Saturday, February 19, 2011

Possession (2002)



I caught this late at night on cable, and I found myself quite involved in the plot of the movie.  The film is about:

"A pair of literary sleuths unearth the amorous secret of two Victorian poets only to find themselves falling under a passionate spell."

The film stars Gwyneth Paltrow as Maud Bailey, and Aaron Eckhart as Roland Mitchell who are the two literary sleuths.  Jeremy Northam plays Randolph Henry Ash, and Jennifer Ehle plays Christabel LaMotte who are the two Victorian poets.  There are some really good performances here and the plot is one where we are really interested in finding out about the two poets love affair.  There is deceit, and betrayal in the film, and in a way this propels the story forward.  The director Neil LaBute does an interesting job at tying the two stories together.  Watching Eckart and Paltrow is also very interesting, and I have to say both look stunning when they are on screen.  Both performers give a depth to their characters which make the audience want to follow them on their literary sleuthing.

Of course the performances of both Jeremy Northam, Jennifer Ehle, and Lena Headey are also without fault.  The film treats its literary origins with remarkable respect, and does make the viewer long for the days when human expressed themselves in letters.    It is this part of the film where I really thought the film was interesting.  There are scholars who study poets, and writers through their work and their correspondences.  We live in an age where the art of writing has seemingly gone away.  Letters to one another is no longer a sought after commodity.  Instead we write notes that seem to be short and less descriptive in our feelings.  Emails, and instant communications have killed the art of good letter writing, and it seems to be a loss for mankind.  I can still remember a day when a letter would come from a friend or loved one and one would be excited by it.  Now with mass communication being what it is I feel we have lost something in our correspondence with each other.  This film shows us a different era where words had the power to move individuals to do extraordinary things.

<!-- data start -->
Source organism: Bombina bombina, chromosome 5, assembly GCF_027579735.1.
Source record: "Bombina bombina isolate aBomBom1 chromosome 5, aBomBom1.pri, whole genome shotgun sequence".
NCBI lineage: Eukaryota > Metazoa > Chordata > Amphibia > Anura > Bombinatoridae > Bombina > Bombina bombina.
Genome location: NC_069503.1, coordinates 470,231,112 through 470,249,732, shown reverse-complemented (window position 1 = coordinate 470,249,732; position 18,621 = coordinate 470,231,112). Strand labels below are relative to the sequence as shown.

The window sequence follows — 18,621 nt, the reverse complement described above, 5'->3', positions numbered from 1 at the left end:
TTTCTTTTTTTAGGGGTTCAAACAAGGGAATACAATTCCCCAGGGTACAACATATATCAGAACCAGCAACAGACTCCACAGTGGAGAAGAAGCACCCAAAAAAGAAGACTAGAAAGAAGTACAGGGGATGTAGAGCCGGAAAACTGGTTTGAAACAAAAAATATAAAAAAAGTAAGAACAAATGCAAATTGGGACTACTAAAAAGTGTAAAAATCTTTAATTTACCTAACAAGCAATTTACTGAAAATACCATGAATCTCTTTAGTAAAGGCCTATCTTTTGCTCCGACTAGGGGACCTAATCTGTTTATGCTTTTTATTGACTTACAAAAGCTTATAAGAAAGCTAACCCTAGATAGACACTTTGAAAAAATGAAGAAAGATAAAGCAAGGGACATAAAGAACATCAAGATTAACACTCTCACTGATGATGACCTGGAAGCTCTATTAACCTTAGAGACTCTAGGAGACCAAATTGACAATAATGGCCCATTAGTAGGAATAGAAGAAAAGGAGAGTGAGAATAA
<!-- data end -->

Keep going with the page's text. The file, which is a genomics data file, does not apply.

The film also is a statement about poets and poetry.  In one scene Echkart's character says that their are no more poets, and in a way he is right.  Not like there was earlier when the written word had more power.  Maybe LaBute wanted us to think about this while the stories played out up on the screen.  It is a mesage that permutates the film.  The film is from the novel by A.S. Byatt, and is executive produced by Barry Levinson

The cinematography by Jean-Yves Escoffier , and it is beautifully shot.  The production design is stunning and is by Luciana Arrighi.  The film is slow and well paced, and if your not into talky romantic films this film may not be for you, but it does have a good story.  The performances are really good, and it does seem to have a point.  Anyone who loves the written word will love this film.

I was surprised how much I liked it.  I'm not a big fan of Mr. Labute.  His two films which I really despise are In the Company of Men, and Your Friends & Neighbors .  I also did not like his take on the film The Wicker Man.  I mean why mess with a classic, and after seeing LaBute's version you'll appreciate the original so much more.  But that's for another discussion.  To say I was surprised that LaBute directed this is an understatement.  He does the material some justice here, and the film is a really fascinating to look at and the characters are compelling to watch.  All in all if your a die heart romantic you'll love this film.

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